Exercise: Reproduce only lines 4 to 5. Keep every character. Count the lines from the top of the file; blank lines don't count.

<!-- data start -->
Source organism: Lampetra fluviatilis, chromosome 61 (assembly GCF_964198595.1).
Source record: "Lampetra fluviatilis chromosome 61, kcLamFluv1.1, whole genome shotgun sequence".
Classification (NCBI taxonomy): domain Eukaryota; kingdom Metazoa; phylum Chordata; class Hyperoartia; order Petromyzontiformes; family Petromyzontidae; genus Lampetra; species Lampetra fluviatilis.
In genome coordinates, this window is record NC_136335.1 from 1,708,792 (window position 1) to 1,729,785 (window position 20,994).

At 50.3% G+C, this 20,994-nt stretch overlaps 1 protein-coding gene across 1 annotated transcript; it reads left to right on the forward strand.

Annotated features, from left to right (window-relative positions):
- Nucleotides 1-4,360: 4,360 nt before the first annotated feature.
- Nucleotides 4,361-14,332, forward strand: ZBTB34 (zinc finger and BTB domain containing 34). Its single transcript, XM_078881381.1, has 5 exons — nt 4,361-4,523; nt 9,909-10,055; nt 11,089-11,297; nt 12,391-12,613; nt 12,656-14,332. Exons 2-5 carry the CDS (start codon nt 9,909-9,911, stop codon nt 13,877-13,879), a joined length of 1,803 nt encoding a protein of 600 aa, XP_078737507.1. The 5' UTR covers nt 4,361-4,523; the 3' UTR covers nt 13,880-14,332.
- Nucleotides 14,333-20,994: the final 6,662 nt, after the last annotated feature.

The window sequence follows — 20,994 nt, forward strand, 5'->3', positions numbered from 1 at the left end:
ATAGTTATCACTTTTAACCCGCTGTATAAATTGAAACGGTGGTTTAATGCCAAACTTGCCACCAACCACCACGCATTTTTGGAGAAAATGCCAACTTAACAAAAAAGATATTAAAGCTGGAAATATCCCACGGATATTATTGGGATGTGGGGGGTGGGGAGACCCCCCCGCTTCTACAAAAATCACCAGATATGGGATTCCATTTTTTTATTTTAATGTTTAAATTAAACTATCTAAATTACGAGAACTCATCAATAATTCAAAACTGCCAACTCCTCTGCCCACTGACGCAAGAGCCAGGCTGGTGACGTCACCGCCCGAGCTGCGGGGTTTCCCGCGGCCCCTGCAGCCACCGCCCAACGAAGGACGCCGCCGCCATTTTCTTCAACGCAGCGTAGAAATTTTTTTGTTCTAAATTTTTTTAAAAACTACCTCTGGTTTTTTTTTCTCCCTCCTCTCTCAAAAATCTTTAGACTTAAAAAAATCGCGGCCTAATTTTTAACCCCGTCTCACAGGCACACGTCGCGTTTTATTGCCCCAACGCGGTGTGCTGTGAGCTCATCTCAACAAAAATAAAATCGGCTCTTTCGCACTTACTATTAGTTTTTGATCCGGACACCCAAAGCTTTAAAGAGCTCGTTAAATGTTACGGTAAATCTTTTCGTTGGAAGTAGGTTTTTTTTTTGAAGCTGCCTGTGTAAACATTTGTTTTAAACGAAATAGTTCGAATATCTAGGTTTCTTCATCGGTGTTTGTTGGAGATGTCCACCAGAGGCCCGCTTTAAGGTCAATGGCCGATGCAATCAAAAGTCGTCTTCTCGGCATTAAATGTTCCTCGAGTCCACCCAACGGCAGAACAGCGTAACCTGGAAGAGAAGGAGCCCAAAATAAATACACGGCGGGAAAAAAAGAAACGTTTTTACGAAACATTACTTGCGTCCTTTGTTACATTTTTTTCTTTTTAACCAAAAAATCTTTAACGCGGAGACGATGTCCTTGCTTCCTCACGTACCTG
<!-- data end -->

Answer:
In genome coordinates, this window is record NC_136335.1 from 1,708,792 (window position 1) to 1,729,785 (window position 20,994).

At 50.3% G+C, this 20,994-nt stretch overlaps 1 protein-coding gene across 1 annotated transcript; it reads left to right on the forward strand.